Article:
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Aditi Narayani Paswan writes: Amrit Kaal, led by women

Prime Minister Narendra Modi’s Independence Day speech was transformative. It did not just trace a historical journey but outlined how the unsung warriors of pre-independence Bharat contributed to the nation. He also underlined the role of women — veeranganas — in our freedom movement. The initiative highlighting the brave women of our freedom struggle, under the broader celebration of Azadi Ka Amrit Mahotsav, will mark a turning point in Indian feminist history writing from an Indic perspective. The construction of the “new India” PM Modi has envisaged since taking office is a synthesis of two major elements — the principles, ideas and values of our national ethos and freedom movement; and new ideas and policies to face new and emerging challenges.

Explained | Women heroes of India’s freedom struggle, mentioned by PM in his I-Day speech

The veeranganas are a potent symbol of nationalism and patriotism. They can overturn oppressive attitudes towards women in society. Their role and celebration in popular culture also refutes the colonial allegations about the suppression of women throughout Indian history. But it is essential to discover, rewrite and reinterpret the role and representation of these heroic women in the liberation of the motherland. Such rewriting and reinterpretation might also provide a method to deal with the reactionary and androcentric approach of society.

The historical memories of courage and sacrifice are preserved in folktales, songs and regional lore. They reveal the less-celebrated character of Indian society, in which women’s power was acknowledged. The PM paid tribute not only to celebrated women but also to unsung veeranganas. Rani Lakshmi Bai, the first woman warrior of the revolt of 1857, is known to every young woman in India. Begum Hazrat Mahal took to the battlefields along with Lakshmi Bai in 1857 and till her last breath in 1879, fought the British. Remembered as the “Agni of India”, Durgawati Devi was an armed revolutionary and active member of the Hindustan Socialist Republican Association and a close associate of Bhagat Singh, Sukhdev and Rajguru. There is also Jhalkari Bai, whose tales of bravery have travelled far and wide. Her story presents a social reality where even a Dalit woman had acquired social and cultural significance. Like Jhalkari Bai, Uda Devi also belonged to the Dalit community from Awadh, a significant centre during the revolt of 1857. She is said to have formed a women’s battalion, comprising mostly Dalit women, popularly known as “veerangana” or “warrior women”. The story of Asha Devi Gurjari follows a similar trajectory — a Dalit, she led women in a bid to restore the political self-respect of the motherland. These stories of the valour of veeranganas were not limited to any time or area. Rather, they are of a piece with the national consciousness of the times.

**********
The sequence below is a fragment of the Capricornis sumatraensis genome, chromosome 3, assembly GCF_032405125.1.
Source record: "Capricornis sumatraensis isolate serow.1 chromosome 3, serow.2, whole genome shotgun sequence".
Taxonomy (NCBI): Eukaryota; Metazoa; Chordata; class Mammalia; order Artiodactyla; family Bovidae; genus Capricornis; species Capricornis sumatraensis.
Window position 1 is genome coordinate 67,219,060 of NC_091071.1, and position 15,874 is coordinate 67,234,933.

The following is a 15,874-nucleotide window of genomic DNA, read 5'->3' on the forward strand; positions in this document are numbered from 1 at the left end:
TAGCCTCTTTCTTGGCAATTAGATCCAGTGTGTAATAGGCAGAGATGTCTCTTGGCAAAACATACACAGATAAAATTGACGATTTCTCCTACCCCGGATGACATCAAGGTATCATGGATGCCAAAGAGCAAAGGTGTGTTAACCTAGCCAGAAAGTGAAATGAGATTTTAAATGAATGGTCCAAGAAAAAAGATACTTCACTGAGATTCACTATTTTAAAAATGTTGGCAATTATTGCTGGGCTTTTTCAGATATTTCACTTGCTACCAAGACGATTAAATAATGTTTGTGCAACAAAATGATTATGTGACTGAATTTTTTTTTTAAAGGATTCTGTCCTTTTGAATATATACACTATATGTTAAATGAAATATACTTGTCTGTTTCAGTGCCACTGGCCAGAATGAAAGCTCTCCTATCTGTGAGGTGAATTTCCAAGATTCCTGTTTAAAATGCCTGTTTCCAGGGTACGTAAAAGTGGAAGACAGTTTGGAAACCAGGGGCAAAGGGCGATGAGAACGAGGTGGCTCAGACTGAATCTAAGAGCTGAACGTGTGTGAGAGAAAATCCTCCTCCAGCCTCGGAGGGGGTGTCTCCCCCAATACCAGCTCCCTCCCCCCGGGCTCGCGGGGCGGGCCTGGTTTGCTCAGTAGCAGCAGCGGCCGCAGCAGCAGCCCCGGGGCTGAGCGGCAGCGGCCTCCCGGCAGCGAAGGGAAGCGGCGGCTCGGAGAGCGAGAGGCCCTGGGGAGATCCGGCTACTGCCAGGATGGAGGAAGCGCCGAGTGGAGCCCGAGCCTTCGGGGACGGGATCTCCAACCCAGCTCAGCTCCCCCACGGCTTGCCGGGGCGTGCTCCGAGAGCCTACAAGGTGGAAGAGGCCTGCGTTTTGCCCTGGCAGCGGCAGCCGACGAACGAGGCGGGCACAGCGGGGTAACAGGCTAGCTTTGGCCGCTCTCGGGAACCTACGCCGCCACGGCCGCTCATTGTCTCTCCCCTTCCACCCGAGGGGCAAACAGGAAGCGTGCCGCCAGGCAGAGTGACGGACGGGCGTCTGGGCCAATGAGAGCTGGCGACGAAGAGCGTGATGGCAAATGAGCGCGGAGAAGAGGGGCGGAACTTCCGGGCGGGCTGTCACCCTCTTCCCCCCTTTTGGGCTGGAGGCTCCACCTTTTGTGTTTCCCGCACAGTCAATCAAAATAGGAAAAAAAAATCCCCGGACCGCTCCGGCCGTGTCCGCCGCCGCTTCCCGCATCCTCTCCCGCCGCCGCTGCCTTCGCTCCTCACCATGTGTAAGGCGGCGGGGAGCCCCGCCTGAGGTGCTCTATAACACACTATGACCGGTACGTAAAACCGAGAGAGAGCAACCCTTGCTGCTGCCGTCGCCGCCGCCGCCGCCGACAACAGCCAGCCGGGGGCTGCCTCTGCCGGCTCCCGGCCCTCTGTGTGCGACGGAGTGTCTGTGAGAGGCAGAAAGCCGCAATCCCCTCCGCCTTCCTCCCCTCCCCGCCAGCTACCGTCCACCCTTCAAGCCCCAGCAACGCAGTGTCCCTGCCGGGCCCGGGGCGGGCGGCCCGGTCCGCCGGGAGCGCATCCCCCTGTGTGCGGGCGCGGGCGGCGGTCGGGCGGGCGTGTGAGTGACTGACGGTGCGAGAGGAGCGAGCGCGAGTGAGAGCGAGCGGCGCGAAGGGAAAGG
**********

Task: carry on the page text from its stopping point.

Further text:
After the holistic account of the veeranganas, the PM emphasised “nari shakti”, which can be seen in various fields such as law, governance, science, technology, bureaucracy, academics, and politics. He restated the manifold contribution of women in both public and private spaces. But he also highlighted that there is much to be done to “provide opportunities and facilities to our daughters” in order to take the nation to new heights. He further pointed out that “if the considerable efforts of our nari shakti are added to fulfil the dreams in the Amrit Kaal, then it will take less hard work and our time limit will also be reduced. Our dreams will be more intense, vivacious and resplendent.”

But before making the attempts the PM outlined, it is important to assert a feeling of oneness or unity, the foundation for which must be laid in the homes of the common people. Every household must treat its sons and daughters equally. Such a household, particularly in the joint family system, is — as the PM said — our cultural heritage. It is this culture that is “cultivated by the daughter and sisters” and holds within it “Nar” and “Narayani”. He underlined the rich cultural values of our civilisation, which assert equality through the lens of “divinity” in both male and female forms.

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PM Modi’s dynamic and inclusive speech shows that he is not merely a political leader but also a social reformer. He believes not only in transforming society through policies but also in engaging in constructive dialogue. His exhortation that we decolonise our consciousness will provide the spaces, opportunities and platforms for women to engage in nation-building. The rediscovery of unsung warriors and icons is a step in this direction.

At the age of 75, India envisions gender equality and empowerment. This year’s Independence Day speech marked the creation of a gender-inclusive nation, based on the liberal ethos found in our cultural-civilisational values and new ideas for a post-modern world. Such a society will achieve the dreams of all its members, the entire nation, by channelling to a greater degree the potential of women.

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The writer is assistant professor, Maitreyi College and founder of DAPSA (Dalit Adivasi Professors and Scholars Association)

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